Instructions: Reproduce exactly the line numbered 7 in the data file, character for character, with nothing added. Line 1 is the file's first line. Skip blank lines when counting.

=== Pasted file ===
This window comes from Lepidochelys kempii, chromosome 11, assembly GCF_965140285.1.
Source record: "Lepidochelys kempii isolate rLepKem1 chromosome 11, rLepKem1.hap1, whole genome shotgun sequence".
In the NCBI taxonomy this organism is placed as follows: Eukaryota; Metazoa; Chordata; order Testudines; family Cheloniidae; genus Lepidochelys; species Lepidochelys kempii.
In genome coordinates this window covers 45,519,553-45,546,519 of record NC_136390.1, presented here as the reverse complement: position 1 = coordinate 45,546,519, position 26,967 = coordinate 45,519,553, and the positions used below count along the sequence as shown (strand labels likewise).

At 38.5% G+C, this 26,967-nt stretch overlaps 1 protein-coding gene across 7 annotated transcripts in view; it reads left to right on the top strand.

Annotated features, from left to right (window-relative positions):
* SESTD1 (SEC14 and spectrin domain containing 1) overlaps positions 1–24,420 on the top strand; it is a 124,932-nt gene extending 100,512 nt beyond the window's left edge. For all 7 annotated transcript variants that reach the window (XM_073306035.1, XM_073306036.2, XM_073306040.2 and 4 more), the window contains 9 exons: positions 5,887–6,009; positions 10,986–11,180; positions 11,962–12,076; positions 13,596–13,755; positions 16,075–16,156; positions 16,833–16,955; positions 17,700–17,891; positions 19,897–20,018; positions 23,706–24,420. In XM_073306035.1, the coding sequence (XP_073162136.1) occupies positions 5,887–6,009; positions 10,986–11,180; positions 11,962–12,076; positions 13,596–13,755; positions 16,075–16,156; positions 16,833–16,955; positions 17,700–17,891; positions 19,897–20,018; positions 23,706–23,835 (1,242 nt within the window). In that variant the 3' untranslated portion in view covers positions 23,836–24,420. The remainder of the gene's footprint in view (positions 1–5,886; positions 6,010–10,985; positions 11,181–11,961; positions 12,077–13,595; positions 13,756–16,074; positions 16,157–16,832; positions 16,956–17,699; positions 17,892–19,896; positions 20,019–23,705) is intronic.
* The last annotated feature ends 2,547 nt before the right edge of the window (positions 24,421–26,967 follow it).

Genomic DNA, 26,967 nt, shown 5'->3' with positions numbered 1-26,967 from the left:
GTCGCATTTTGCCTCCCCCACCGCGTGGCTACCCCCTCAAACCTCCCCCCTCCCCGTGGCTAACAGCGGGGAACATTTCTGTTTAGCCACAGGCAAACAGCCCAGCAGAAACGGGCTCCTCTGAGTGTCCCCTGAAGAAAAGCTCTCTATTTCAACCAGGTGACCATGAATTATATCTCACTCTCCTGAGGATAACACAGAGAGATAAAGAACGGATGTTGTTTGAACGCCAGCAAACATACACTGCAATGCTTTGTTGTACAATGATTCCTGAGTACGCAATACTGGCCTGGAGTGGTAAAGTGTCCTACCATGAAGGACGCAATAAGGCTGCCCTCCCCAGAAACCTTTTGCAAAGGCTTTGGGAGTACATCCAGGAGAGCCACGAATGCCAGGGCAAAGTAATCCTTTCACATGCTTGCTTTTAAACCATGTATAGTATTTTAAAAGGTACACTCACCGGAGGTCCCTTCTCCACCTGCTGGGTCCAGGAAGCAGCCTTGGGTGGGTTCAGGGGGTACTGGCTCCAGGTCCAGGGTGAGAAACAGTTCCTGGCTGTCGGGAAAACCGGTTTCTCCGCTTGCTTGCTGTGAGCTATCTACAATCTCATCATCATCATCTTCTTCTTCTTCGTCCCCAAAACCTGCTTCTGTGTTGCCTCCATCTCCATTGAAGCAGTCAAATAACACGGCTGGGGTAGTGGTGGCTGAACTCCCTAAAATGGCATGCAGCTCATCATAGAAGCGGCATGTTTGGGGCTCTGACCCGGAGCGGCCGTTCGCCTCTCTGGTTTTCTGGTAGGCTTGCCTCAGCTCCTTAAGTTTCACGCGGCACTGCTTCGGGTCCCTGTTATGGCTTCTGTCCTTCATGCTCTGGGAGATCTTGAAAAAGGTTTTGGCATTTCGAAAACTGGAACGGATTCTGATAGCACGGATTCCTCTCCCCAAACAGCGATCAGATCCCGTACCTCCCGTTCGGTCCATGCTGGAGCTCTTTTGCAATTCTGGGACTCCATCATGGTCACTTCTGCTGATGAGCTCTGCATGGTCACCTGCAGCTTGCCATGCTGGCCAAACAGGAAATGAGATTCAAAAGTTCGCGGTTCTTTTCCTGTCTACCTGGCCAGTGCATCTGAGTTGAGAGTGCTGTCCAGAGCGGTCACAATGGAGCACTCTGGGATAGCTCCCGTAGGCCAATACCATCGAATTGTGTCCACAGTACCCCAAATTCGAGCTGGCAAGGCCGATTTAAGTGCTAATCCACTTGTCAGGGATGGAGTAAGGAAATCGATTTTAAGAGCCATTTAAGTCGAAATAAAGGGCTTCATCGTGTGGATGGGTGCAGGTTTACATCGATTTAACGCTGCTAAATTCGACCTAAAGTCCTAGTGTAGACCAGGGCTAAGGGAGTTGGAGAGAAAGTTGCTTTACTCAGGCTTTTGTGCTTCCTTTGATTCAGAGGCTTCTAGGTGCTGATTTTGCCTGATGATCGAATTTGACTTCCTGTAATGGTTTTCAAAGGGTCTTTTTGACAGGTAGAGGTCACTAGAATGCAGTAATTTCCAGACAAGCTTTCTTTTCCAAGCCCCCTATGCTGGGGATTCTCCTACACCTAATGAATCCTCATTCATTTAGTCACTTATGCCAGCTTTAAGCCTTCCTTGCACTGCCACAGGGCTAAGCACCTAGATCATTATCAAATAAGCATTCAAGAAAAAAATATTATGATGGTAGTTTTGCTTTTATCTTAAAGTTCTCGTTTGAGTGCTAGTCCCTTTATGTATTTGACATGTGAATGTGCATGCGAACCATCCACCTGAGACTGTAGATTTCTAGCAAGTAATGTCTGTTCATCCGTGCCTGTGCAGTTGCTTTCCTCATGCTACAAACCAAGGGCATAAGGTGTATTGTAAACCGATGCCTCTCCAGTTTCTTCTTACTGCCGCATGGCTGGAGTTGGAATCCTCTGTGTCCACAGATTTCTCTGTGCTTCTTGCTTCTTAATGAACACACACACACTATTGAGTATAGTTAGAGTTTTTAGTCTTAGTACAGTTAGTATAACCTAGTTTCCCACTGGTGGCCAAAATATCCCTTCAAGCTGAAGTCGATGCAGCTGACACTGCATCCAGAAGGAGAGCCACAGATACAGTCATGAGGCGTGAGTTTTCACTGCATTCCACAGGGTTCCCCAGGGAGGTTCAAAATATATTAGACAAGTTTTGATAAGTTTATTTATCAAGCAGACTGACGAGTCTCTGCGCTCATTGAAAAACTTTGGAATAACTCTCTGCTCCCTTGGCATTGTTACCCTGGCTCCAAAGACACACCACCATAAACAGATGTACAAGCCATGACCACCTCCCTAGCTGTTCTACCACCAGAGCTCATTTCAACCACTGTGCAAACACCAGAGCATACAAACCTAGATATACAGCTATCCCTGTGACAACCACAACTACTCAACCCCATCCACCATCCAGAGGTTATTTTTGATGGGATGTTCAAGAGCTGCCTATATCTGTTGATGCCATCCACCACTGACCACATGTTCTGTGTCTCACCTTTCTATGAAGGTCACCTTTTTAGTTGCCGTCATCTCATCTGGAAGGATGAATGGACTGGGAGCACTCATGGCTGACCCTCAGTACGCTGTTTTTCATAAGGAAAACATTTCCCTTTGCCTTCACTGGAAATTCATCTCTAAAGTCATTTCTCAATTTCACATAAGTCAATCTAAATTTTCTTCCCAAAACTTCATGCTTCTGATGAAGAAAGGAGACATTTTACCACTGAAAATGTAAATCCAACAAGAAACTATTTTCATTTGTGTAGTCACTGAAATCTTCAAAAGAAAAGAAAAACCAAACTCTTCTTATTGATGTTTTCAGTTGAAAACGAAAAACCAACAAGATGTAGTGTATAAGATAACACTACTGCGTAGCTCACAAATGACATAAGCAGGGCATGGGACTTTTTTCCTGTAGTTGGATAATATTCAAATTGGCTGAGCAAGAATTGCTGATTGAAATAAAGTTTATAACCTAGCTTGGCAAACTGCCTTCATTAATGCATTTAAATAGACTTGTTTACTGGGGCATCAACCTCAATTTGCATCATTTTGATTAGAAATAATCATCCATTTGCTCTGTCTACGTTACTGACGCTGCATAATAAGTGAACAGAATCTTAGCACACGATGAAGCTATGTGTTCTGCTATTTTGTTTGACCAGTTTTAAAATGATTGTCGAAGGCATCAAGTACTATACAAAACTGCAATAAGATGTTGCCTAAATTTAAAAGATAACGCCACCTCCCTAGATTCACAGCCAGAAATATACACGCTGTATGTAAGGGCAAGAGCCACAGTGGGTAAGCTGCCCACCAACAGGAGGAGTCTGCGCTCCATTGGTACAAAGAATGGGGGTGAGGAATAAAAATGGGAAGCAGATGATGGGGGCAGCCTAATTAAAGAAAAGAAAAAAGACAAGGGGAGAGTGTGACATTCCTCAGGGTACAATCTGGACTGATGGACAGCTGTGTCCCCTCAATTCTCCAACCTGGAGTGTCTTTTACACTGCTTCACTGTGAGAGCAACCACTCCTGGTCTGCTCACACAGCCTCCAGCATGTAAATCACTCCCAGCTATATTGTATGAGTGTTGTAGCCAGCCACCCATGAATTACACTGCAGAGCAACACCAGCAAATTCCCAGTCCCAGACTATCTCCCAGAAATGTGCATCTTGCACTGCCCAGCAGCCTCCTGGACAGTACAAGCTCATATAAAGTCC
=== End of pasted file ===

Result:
* SESTD1 (SEC14 and spectrin domain containing 1) overlaps positions 1–24,420 on the top strand; it is a 124,932-nt gene extending 100,512 nt beyond the window's left edge. For all 7 annotated transcript variants that reach the window (XM_073306035.1, XM_073306036.2, XM_073306040.2 and 4 more), the window contains 9 exons: positions 5,887–6,009; positions 10,986–11,180; positions 11,962–12,076; positions 13,596–13,755; positions 16,075–16,156; positions 16,833–16,955; positions 17,700–17,891; positions 19,897–20,018; positions 23,706–24,420. In XM_073306035.1, the coding sequence (XP_073162136.1) occupies positions 5,887–6,009; positions 10,986–11,180; positions 11,962–12,076; positions 13,596–13,755; positions 16,075–16,156; positions 16,833–16,955; positions 17,700–17,891; positions 19,897–20,018; positions 23,706–23,835 (1,242 nt within the window). In that variant the 3' untranslated portion in view covers positions 23,836–24,420. The remainder of the gene's footprint in view (positions 1–5,886; positions 6,010–10,985; positions 11,181–11,961; positions 12,077–13,595; positions 13,756–16,074; positions 16,157–16,832; positions 16,956–17,699; positions 17,892–19,896; positions 20,019–23,705) is intronic.